It's called the Big Easy, Nawlins, and the City of New Orleans. It's been written about in songs and has its own rich history in the south. Mardi Gras, the soft southern accent, the food, the people and the blues - you will find in all and more. Imperiled by Hurricanes Katrina and Isaac, it is a city that is resilient and bounces back from hardship and adversity. Famous Residents include Harry Connick Jr., Ellen Degeneres, Paul Prudhomme and Emeril Lagasse. Come along for glimpse of some of the great neighborhoods that make up the character of the city and find something to do around the clock. French is still spoken here with a Cajun dialect and charming accent.
Southwest of I-90 between St. Charles Street and the Mississippi River to the west is Audubon Park. The park has the Audubon Zoo, Nature and Research Centers and Bird Island. There is so much to see and do, you won't want to spend just one day. Population of 16,000+ of the city's 368,000 has a variety of age groups and diversity. Average home prices are $520,000 and up and income estimated about $98,000. Rents are ranging from $1,400 and up. There are single family homes, duplexes, apartments, condos and town homes. Everything from old style shot guns to contemporary choices. There is good transportation with streetcars and buses and good schools including Tulane and Loyola Universities. Take a break and head over to Patois on Laurel Street for a farm fresh dinner or the local favorite Clancy's on Annunciation Street. There are a host of bars and taverns around for night cap.
If you want the hustle and bustle of the city with the music in the background and local characters and atmosphere this is where it is. Among the cities best hotels and attractions like the Mercedes Benz Super dome where the Saints play and all the bars or nightclubs on Bourbon Street, the St. Louis Cemetery and many famous attractions like Napoleon House and the House of Blues are here. This is where to be for Mardi Gras to see the parade and enjoy the party. There are lots of apartments and some single family homes starting about $484,000 and rents are $1,100 and over. Wonderful old buildings contain updated apartments if you want to be in the heart of the city. Stroll down to the French Market or stop at Cafe du Monde for Cafe Au Lait and Beignets. If you're in the mood for Brunch, try the Ruby Slipper Cafe on Magazine Street or for dinner there is Morton's Steak House on Canal Street or Cochon for Pork and Cajun food. Too many bars and nightclubs to name, just walk around and take your pick.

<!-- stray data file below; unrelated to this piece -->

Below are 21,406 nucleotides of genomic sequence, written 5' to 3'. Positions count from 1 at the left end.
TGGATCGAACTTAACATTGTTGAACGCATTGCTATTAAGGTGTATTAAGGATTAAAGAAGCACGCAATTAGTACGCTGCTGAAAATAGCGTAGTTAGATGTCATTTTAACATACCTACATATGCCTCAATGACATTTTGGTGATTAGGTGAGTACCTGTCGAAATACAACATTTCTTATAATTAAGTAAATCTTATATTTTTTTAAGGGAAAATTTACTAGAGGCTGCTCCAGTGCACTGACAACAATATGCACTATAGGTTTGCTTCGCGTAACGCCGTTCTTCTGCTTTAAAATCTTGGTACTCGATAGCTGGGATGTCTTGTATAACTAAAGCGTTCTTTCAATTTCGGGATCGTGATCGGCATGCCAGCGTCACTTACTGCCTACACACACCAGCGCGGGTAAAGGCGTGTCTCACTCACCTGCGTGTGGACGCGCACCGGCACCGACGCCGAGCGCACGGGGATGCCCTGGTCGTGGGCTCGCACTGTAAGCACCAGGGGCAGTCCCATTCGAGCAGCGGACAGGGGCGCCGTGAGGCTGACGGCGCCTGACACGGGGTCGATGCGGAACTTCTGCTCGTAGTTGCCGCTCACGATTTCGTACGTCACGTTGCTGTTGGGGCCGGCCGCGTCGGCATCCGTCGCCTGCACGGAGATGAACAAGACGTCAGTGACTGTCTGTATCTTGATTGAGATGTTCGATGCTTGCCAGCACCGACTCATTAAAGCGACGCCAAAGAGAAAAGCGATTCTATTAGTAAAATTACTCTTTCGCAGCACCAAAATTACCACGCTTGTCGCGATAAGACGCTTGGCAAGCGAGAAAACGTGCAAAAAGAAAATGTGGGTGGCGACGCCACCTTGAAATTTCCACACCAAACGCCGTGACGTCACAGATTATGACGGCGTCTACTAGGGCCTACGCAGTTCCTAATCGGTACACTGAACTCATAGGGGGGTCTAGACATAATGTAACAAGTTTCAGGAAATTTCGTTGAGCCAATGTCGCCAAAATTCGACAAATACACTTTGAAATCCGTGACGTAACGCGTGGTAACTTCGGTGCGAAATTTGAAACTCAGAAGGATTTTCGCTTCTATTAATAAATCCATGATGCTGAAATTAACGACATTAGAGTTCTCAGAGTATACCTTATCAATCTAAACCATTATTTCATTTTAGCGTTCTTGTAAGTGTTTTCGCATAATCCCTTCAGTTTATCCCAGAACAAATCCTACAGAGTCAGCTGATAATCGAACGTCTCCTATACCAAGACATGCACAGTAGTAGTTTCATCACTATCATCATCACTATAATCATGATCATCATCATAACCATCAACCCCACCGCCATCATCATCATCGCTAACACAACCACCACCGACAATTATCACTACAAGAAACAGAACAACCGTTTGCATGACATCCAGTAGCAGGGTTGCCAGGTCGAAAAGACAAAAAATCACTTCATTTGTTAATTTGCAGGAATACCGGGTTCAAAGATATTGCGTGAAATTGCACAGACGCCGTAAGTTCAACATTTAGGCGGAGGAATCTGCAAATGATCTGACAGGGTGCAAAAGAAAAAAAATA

From Robert E. Lee Boulevard to I-680 sits Lakeview. Off of Lake Pontchartrain in the West End, The New Orleans Museum of Art is in the City Park. Old and new single family homes and apartments range from $338,000 with rents above $1,400. Its a nice family area, still close enough to enjoy the excitement of the city and just away enough for a quieter pace. The Blue Crab on Lakeshore drive has seafood, American and gluten free choices and you can watch the sunset on the lake. The Bulldog Bar and Grill has great draft beer and pub style food. The Chateau Cafe on Robert E. Lee is a coffee shop and local favorite for breakfast, lunch or dinner. There are lots of small parks to enjoy during the day and relax or walk the dog. There are good public and private schools available. Become a local in New Orleans.